The vast grasslands of the renowned Serengeti National Park provide what many consider to be the quintessential African game viewing experience. Meaning ‘endless plains’ in the language of the Maasai, this land of immense open spaces is home to literally millions of large herbivores, as well as the accompanying carnivores. The Serengeti is renowned for having the largest concentration of migratory animals in the world, and is also famous for its large lion population.
The Serengeti National Park forms part of a huge conservation area, encompassing the adjacent Ngorongoro Conservation Area, as well as the Masai Mara National Reserve in Kenya. With no fences or man-made barriers, huge numbers of wildlife move freely throughout this area.
The Serengeti and the adjacent Masai Mara are best known for hosting the annual Great Migration of wildebeest, during which almost two million animals move across the plains and woodlands. Often called the greatest wildlife spectacle on earth, this dramatic event is triggered by annual rainfall patterns that determine the availability of grazing.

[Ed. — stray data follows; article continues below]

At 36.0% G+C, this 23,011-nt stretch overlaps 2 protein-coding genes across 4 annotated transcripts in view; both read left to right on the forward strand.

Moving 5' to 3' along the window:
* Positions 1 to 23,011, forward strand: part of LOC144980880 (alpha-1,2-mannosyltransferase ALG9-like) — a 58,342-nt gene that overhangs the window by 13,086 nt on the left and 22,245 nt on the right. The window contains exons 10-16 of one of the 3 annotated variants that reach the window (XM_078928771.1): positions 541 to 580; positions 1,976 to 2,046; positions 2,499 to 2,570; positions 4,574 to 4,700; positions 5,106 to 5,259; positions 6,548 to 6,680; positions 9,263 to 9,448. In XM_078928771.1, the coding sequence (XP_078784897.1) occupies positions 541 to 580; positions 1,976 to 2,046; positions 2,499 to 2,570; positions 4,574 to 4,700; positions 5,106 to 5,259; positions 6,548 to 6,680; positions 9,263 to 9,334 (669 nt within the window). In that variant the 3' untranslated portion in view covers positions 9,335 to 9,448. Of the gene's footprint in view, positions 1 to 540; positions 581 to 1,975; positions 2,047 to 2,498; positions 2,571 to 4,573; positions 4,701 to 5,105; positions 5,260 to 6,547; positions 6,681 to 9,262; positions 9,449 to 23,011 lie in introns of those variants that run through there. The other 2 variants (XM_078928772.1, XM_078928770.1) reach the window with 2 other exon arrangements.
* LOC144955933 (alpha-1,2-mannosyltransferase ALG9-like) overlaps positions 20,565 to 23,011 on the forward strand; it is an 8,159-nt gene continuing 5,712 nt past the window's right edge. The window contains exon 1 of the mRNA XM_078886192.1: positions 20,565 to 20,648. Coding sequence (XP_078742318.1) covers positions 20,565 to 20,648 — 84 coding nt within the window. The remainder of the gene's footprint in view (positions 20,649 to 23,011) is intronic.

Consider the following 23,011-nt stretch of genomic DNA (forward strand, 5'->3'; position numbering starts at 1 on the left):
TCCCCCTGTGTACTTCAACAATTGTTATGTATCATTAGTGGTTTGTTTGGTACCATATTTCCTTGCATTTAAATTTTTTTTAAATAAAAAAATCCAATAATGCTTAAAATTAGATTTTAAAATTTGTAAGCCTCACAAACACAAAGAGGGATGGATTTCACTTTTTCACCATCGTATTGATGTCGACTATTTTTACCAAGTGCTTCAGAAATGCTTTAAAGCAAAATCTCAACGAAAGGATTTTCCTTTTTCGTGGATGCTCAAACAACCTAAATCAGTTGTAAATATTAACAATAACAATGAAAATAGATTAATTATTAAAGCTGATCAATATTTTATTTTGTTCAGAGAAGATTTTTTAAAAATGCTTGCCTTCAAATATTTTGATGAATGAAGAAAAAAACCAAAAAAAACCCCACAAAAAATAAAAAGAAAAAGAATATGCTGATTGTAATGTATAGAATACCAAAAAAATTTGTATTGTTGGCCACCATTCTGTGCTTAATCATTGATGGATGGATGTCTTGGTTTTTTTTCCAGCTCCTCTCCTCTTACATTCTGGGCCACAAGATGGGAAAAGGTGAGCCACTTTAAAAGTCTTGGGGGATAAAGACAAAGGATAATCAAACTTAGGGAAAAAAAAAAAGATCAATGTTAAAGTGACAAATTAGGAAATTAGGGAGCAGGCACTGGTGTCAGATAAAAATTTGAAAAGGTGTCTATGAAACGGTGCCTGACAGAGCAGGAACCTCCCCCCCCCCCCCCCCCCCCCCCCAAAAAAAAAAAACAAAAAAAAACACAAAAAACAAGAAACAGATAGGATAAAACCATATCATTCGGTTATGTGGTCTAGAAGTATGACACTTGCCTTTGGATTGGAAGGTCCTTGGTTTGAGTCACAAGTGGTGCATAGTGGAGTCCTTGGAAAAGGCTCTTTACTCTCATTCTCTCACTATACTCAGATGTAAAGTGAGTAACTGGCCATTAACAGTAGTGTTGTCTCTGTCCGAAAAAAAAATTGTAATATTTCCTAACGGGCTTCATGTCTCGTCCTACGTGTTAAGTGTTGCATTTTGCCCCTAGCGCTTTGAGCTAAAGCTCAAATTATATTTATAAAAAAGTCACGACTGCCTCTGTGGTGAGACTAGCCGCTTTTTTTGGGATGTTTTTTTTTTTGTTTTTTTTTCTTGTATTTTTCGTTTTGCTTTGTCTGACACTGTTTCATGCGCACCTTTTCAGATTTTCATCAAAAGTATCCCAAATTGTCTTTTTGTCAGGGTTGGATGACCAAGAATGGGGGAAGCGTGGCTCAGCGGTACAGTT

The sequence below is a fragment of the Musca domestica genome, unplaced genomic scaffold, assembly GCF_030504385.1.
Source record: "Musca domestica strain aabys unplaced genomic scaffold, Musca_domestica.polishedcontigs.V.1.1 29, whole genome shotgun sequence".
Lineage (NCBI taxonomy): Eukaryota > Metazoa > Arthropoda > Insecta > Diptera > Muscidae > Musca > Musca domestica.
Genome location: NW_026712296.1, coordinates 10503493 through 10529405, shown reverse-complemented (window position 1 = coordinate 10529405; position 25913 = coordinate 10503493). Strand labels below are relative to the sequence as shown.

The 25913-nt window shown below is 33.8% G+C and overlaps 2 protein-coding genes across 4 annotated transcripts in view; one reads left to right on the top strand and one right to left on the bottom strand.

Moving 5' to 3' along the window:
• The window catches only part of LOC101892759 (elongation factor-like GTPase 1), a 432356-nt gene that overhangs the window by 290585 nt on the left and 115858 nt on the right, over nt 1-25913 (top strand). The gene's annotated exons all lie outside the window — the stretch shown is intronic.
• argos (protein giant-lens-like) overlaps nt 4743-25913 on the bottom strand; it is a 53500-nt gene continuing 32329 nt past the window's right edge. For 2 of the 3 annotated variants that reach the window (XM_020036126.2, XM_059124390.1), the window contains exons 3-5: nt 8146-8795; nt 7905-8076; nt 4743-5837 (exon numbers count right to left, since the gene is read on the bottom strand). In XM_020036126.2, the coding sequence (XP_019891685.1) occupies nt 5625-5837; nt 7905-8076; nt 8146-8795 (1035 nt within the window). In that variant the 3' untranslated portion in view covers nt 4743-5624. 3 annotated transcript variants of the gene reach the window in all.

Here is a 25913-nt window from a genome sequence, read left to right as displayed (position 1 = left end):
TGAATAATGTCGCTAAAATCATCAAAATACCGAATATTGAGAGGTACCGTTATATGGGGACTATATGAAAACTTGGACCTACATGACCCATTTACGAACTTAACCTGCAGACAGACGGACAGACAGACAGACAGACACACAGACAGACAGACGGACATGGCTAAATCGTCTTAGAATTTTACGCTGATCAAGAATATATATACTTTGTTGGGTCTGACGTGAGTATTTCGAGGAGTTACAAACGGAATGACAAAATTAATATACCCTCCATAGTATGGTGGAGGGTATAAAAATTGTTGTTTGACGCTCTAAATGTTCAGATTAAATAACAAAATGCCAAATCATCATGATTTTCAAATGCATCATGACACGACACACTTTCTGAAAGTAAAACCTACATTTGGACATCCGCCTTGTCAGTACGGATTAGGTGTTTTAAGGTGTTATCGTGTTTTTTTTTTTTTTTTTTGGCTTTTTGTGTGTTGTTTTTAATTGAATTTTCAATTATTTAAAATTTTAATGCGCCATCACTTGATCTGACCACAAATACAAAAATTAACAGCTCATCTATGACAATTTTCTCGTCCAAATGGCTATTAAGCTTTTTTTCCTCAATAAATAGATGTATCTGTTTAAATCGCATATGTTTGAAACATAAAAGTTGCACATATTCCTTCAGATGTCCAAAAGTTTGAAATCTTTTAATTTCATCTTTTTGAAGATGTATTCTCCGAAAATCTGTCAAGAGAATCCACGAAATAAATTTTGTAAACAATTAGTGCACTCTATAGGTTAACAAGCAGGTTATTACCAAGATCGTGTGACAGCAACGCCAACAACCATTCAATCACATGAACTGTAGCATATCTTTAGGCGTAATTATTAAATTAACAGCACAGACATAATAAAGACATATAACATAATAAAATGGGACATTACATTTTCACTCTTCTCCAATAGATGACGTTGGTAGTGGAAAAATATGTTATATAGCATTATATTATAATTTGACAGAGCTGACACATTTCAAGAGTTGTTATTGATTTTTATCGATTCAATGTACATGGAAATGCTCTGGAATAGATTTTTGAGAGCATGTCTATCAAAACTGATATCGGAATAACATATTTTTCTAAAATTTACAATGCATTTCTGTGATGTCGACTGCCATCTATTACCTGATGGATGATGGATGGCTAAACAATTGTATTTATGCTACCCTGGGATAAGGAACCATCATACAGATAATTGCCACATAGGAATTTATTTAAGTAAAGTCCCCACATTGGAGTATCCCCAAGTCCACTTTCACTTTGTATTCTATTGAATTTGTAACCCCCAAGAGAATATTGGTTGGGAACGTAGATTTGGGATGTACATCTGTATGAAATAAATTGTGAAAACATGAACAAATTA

Tens of thousands of animals follow the seasonal rains, fording both the Grumeti and Mara Rivers in their search for fresh pastures, giving birth to their young en route The Serengeti is home to literally millions of large herbivores, as well as the accompanying carnivores and prolific birdlife.
The Park boasts more than 35 species of plains-dwelling mammals and is renowned for its annual wildebeest migration. Almost two million wildebeest, zebra, eland and Thomson’s gazelle follow the annual rains through the Serengeti to the adjacent Masai Mara National Reserve in Kenya in search of prime grazing. As the dense herds of herbivores move across the plains, they are shadowed by predators and scavengers